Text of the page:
Win! Shopworkers celebrate Sunday trading hours success

usdaw-logoUsdaw members in Northern Ireland are celebrating after Belfast City Council’s Strategic Policy & Resources Committee voted against extending Sunday trading hours and in favour of the status quo.

Usdaw deputy general secretary Paddy Lillis gave evidence to the committee to oppose extended Sunday trading on behalf of the city’s shopworkers. Representatives of the tourist industry and chamber of commerce were also at the meeting, lobbying for longer shop opening. The decision means the committee will now recommend to the full council not to proceed with changes to Sunday trading rules.

Paddy Lillis said: “We are delighted that the committee listened to our evidence based case and backed our members who remain absolutely opposed to extended Sunday trading. Councillors on the committee overwhelmingly supported our position, which is a very strong message for the full council to drop the proposal to open large stores for longer on Sundays.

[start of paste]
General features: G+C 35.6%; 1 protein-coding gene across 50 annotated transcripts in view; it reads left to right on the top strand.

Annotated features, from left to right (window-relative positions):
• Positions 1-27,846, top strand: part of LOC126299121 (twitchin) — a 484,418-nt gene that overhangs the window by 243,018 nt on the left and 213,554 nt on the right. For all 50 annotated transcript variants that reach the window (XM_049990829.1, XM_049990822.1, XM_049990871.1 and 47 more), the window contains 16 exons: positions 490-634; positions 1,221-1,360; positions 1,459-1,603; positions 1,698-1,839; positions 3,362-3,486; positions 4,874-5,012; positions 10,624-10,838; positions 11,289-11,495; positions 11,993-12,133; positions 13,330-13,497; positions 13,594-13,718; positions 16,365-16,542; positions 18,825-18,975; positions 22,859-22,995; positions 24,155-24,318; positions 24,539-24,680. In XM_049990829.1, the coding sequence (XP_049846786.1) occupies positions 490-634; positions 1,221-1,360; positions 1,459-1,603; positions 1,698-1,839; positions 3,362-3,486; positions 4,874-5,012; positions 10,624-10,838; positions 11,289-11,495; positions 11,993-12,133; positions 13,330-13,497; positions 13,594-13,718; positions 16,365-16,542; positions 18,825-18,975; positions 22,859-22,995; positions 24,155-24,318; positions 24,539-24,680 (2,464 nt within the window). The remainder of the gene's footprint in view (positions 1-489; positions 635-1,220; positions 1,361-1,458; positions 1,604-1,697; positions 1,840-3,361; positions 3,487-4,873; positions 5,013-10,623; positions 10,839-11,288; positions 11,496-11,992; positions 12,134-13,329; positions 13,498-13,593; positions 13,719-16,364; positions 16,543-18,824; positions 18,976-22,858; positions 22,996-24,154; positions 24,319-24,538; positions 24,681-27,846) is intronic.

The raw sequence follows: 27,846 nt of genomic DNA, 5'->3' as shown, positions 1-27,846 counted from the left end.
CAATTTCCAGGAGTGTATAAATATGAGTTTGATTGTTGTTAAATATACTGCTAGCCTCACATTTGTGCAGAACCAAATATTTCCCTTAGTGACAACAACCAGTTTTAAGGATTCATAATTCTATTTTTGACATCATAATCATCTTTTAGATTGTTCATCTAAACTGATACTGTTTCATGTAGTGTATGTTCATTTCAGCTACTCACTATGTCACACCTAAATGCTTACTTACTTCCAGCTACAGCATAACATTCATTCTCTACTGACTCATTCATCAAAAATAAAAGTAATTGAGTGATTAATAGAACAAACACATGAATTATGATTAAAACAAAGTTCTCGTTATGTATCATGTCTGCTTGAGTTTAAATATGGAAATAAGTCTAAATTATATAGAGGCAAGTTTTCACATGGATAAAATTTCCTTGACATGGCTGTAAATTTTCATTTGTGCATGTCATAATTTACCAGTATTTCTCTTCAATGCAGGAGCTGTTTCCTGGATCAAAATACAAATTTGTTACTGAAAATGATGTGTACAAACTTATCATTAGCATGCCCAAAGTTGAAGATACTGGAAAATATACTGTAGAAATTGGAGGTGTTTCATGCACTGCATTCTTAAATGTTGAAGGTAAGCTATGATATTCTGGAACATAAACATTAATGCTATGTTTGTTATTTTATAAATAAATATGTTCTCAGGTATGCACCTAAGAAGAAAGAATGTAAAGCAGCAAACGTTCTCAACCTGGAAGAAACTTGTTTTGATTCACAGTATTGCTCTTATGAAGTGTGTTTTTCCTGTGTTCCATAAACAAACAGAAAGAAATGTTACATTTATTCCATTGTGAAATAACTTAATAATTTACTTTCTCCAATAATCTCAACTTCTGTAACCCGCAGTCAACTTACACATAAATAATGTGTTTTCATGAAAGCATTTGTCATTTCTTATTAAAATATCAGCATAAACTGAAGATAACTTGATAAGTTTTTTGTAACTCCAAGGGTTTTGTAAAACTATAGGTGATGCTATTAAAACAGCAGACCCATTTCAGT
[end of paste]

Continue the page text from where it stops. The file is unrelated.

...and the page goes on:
“This is the right decision for Belfast and we will now continue to make our case to all councillors ahead of them voting on the committee’s recommendation. The current Sunday trading arrangements are a fair compromise, which has worked well for 20 years, and gives everyone a little bit of what they want. Retailers can trade, customers can shop, staff can work; whilst Sunday remains a special day, different to other days, and shopworkers can spend some time with their family.”

A survey of more than 600 Usdaw members in November 2016 revealed:

  • 81% of respondents currently work at least some Sundays whilst over a quarter work every Sunday.
  • 85% of respondents thought that shops should not open longer on Sundays.
  • Almost two thirds of respondents said that they already come under pressure to work on Sundays.
  • Over half of respondents have some form of caring responsibilities, either for children or sick or elderly relatives of these, over three quarters work some Sundays already and over two-thirds are under pressure to work on Sundays.
  • 41% find it difficult to arrange suitable alternative care whilst they are at work.


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